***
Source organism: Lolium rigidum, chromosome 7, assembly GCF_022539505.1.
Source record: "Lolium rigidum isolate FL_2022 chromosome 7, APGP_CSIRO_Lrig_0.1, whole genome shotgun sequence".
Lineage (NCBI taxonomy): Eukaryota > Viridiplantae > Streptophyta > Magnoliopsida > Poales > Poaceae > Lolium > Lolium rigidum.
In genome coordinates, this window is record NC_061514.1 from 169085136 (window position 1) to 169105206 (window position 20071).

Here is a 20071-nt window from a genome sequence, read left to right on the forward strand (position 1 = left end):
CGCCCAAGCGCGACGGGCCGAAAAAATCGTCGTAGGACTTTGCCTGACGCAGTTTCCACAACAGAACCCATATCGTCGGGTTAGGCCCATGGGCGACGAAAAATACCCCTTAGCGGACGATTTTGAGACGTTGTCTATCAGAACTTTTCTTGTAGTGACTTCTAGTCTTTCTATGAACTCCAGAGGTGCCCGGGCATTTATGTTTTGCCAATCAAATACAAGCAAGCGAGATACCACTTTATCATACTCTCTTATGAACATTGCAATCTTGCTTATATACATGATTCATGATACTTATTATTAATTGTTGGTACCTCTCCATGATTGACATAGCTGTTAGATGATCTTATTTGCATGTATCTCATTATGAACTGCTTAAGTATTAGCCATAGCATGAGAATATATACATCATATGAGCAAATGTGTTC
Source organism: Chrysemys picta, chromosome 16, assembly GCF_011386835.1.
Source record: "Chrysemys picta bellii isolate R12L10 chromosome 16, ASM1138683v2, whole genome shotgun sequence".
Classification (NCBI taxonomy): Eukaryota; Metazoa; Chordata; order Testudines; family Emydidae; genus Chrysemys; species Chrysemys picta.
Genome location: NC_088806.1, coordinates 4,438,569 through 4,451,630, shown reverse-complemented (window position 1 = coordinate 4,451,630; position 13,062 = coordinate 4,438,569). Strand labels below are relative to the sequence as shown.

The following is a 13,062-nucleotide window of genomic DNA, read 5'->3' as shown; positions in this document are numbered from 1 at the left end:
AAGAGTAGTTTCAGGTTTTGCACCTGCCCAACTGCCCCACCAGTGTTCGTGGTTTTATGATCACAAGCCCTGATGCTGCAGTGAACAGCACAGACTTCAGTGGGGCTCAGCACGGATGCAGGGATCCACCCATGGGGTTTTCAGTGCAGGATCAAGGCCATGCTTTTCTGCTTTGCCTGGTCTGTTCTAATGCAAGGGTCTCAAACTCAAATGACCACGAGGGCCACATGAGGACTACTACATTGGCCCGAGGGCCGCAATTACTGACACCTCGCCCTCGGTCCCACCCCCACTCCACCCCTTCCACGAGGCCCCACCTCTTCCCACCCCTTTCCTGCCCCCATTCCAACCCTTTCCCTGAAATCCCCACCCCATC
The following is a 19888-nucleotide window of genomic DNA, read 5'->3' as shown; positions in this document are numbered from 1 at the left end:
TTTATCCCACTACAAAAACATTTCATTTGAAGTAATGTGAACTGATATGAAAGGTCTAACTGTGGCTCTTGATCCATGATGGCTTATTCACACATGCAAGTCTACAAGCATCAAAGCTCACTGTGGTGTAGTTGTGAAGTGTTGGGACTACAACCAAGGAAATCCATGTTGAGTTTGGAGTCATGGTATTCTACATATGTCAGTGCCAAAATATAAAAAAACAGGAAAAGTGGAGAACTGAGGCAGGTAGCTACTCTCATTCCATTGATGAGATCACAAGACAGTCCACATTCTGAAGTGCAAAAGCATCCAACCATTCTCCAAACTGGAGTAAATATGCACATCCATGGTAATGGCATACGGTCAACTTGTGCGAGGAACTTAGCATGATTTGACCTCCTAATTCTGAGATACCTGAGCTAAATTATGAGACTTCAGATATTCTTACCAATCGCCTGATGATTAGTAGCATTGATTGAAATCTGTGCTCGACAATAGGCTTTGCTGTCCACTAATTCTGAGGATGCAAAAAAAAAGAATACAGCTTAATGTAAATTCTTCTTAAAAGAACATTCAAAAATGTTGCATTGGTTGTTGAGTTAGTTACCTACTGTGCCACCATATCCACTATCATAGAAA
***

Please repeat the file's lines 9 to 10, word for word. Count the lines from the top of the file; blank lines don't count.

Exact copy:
Classification (NCBI taxonomy): Eukaryota; Metazoa; Chordata; order Testudines; family Emydidae; genus Chrysemys; species Chrysemys picta.
Genome location: NC_088806.1, coordinates 4,438,569 through 4,451,630, shown reverse-complemented (window position 1 = coordinate 4,451,630; position 13,062 = coordinate 4,438,569). Strand labels below are relative to the sequence as shown.